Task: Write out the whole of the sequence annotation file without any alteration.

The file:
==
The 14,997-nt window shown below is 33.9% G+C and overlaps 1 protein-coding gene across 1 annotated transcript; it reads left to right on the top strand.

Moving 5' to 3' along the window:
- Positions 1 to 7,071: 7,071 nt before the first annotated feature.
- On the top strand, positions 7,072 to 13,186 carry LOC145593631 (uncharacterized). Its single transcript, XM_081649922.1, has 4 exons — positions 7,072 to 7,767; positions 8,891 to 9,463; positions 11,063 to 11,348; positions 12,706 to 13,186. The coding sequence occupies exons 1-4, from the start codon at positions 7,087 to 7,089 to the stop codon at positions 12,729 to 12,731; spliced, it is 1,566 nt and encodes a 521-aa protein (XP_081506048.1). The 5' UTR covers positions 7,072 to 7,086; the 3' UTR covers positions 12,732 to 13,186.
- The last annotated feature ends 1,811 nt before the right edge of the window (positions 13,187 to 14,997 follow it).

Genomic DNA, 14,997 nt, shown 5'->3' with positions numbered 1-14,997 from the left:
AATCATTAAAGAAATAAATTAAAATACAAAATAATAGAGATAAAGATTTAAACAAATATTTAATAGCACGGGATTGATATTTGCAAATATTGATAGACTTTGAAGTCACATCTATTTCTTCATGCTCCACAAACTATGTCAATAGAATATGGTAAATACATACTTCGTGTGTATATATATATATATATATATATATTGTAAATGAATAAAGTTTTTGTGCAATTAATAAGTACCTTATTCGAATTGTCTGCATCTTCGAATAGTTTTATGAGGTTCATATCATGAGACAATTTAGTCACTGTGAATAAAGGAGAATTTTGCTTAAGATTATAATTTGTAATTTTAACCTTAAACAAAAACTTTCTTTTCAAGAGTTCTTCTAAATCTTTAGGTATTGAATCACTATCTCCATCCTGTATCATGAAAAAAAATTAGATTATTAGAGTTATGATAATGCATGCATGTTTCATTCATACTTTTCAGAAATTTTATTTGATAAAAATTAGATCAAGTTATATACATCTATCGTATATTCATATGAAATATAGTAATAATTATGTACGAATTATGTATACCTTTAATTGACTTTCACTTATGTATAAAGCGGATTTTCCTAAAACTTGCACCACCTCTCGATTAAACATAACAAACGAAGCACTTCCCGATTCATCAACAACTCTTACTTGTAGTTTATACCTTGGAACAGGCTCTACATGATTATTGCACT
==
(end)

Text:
The 14,997-nt window shown below is 33.9% G+C and overlaps 1 protein-coding gene across 1 annotated transcript; it reads left to right on the top strand.

Moving 5' to 3' along the window:
- Positions 1 to 7,071: 7,071 nt before the first annotated feature.
- On the top strand, positions 7,072 to 13,186 carry LOC145593631 (uncharacterized). Its single transcript, XM_081649922.1, has 4 exons — positions 7,072 to 7,767; positions 8,891 to 9,463; positions 11,063 to 11,348; positions 12,706 to 13,186. The coding sequence occupies exons 1-4, from the start codon at positions 7,087 to 7,089 to the stop codon at positions 12,729 to 12,731; spliced, it is 1,566 nt and encodes a 521-aa protein (XP_081506048.1). The 5' UTR covers positions 7,072 to 7,086; the 3' UTR covers positions 12,732 to 13,186.
- The last annotated feature ends 1,811 nt before the right edge of the window (positions 13,187 to 14,997 follow it).

Genomic DNA, 14,997 nt, shown 5'->3' with positions numbered 1-14,997 from the left:
AATCATTAAAGAAATAAATTAAAATACAAAATAATAGAGATAAAGATTTAAACAAATATTTAATAGCACGGGATTGATATTTGCAAATATTGATAGACTTTGAAGTCACATCTATTTCTTCATGCTCCACAAACTATGTCAATAGAATATGGTAAATACATACTTCGTGTGTATATATATATATATATATATATATTGTAAATGAATAAAGTTTTTGTGCAATTAATAAGTACCTTATTCGAATTGTCTGCATCTTCGAATAGTTTTATGAGGTTCATATCATGAGACAATTTAGTCACTGTGAATAAAGGAGAATTTTGCTTAAGATTATAATTTGTAATTTTAACCTTAAACAAAAACTTTCTTTTCAAGAGTTCTTCTAAATCTTTAGGTATTGAATCACTATCTCCATCCTGTATCATGAAAAAAAATTAGATTATTAGAGTTATGATAATGCATGCATGTTTCATTCATACTTTTCAGAAATTTTATTTGATAAAAATTAGATCAAGTTATATACATCTATCGTATATTCATATGAAATATAGTAATAATTATGTACGAATTATGTATACCTTTAATTGACTTTCACTTATGTATAAAGCGGATTTTCCTAAAACTTGCACCACCTCTCGATTAAACATAACAAACGAAGCACTTCCCGATTCATCAACAACTCTTACTTGTAGTTTATACCTTGGAACAGGCTCTACATGATTATTGCACT